Prep Time: 1 hour
Cook Time: 40 minutes
Total Time: 1 hour 40 minutes

The combination of quince  with the sweet  taste of prunes and the natural sweet taste of pork and the fortified Cyprio wine, called Commandaria, makes it a gourmet meal and I highly recommend it.

Ingredients

  • 700 grams of pork tenderloin
  • 1/2 cup all-purpose flour
  • 1/2 cup olive oil
  • 4 large quinces
  • 10 dried prunes
  • 1 cup of boiled chestnuts
  • 1 big onion, finely chopped
  • 3 cloves of garlic, finely chopped
  • 1 piece of ginger about 1 inch, grated
  • 1 – 2 pieces of cinnamon stick
  • 7 – 8 allspice berries
  • 2 - 3 cloves
  • 2 bay leaves
  • 1 cup of Commandaria, red sweet Cypriot wine (or other fortified sweet wine)
  • ½ teaspoon ground coriander seeds
  • ½ teaspoon thyme
  • ½ teaspoon green, pink, white and black ground peppers
  • 1 tablespoon thyme honey
  • Salt
  • Water (about 2 cups)

Instructions

  1. Begin by boiling and peeling the chestnuts.   See how to do it here.
  2. Peel quinces, cut them in slices and put them in a bowl with water and a few tablespoons of lemon juice.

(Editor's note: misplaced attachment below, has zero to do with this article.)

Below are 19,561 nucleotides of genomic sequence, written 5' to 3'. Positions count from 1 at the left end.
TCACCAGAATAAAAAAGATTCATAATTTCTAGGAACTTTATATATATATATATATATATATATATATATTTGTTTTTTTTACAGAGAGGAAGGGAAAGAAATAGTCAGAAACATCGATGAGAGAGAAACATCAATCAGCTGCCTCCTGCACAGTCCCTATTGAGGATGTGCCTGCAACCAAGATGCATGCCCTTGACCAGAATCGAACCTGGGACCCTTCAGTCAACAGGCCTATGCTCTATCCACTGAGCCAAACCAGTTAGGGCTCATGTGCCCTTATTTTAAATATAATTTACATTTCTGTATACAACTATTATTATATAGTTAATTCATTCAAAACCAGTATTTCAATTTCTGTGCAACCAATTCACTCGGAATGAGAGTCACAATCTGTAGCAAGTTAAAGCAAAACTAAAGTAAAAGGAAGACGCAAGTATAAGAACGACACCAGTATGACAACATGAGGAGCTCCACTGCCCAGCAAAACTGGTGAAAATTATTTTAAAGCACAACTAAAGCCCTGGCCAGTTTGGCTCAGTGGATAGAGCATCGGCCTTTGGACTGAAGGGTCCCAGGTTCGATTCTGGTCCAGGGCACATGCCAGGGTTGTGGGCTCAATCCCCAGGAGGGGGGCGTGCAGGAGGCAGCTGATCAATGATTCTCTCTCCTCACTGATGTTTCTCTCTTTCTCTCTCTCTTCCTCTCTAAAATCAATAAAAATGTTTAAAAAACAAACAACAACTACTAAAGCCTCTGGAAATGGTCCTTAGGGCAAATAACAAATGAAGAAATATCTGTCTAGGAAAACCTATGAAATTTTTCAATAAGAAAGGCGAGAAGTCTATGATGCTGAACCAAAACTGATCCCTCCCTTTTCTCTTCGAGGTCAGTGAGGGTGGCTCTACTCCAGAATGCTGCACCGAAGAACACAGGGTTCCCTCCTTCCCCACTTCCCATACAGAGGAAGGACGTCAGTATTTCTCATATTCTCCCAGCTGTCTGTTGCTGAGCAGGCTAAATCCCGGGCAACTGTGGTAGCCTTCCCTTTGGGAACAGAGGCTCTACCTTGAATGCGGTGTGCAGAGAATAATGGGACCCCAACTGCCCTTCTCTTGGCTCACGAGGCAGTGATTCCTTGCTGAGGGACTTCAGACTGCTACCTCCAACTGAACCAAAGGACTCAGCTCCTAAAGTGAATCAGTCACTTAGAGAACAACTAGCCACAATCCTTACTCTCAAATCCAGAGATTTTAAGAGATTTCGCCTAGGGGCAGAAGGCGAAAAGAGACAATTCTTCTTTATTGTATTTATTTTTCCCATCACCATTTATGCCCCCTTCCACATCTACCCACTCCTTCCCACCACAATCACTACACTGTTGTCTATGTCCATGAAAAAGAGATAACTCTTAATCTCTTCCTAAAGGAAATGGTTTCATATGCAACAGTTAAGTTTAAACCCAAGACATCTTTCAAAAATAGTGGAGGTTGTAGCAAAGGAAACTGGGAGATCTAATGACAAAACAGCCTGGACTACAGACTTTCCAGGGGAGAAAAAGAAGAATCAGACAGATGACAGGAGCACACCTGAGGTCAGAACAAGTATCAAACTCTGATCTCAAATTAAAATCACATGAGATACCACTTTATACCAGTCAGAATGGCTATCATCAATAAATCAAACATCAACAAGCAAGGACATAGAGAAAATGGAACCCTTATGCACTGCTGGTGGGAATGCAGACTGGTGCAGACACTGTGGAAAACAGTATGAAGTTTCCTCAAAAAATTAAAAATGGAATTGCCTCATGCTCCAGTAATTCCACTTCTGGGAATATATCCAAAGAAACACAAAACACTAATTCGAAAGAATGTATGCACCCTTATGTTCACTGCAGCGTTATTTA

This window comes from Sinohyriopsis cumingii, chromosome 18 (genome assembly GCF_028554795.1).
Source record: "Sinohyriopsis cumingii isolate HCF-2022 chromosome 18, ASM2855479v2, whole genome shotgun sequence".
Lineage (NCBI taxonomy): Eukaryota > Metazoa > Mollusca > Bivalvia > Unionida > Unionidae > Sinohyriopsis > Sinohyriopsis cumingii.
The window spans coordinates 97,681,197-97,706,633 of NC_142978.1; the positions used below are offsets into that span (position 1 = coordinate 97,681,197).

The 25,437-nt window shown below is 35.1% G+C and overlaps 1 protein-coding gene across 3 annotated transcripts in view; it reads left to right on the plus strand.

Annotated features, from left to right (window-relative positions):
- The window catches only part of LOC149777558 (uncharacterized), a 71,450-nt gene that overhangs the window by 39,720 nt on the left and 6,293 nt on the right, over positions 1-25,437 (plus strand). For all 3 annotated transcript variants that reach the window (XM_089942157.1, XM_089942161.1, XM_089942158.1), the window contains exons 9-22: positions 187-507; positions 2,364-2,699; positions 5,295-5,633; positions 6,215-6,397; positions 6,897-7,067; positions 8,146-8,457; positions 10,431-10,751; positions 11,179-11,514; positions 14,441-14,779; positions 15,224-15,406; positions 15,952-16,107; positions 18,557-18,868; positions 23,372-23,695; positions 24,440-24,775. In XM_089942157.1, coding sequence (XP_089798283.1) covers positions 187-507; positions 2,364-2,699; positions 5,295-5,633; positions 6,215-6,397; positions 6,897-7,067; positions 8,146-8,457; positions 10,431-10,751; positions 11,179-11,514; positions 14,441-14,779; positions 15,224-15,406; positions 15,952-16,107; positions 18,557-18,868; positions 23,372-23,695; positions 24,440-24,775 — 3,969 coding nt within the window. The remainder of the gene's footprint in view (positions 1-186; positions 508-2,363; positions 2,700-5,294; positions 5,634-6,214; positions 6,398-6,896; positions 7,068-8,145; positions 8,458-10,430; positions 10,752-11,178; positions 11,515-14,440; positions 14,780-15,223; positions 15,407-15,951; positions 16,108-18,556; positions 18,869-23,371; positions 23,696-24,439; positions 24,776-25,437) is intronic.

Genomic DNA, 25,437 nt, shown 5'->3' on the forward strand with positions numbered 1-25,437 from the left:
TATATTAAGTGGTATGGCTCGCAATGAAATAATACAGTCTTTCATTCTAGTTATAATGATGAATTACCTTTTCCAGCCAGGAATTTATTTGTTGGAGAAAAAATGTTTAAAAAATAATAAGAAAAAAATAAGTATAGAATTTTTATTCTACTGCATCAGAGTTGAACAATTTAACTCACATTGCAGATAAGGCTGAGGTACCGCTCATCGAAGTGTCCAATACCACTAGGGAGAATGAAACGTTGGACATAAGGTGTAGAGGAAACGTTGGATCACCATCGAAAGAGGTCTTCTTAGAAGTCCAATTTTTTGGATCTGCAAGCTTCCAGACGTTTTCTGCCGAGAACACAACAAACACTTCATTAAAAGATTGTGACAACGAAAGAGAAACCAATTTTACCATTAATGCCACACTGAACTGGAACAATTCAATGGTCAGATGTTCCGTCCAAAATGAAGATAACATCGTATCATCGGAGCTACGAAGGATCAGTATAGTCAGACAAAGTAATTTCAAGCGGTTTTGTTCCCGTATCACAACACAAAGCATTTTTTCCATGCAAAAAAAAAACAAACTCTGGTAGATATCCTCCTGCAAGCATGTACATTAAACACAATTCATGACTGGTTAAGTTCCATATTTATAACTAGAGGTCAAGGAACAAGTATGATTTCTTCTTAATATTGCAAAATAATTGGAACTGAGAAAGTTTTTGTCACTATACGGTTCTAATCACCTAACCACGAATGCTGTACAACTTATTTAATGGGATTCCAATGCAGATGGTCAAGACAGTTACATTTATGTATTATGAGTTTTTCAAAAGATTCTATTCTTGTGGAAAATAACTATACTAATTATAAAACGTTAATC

3. Wash and cut meat into pieces and drain.   
  4. Season with salt and pepper and dredge into flour.
  5. Heat the olive oil in a sautéing pan and sauté the quinces on both sides.  Remove to a platter and set aside. 
  6. Sauté the onion and garlic until translucent and then add the meat and sauté on both side. Add the wine and allow the alcohol to evaporate.Add honey and all spices and finally add the ginger and the water.
  7. Add the quinces, chestnuts and prunes. 
  8. When it starts boiling, reduce heat and simmer covered, until the quinces are soft and the sauce is thick.

Notes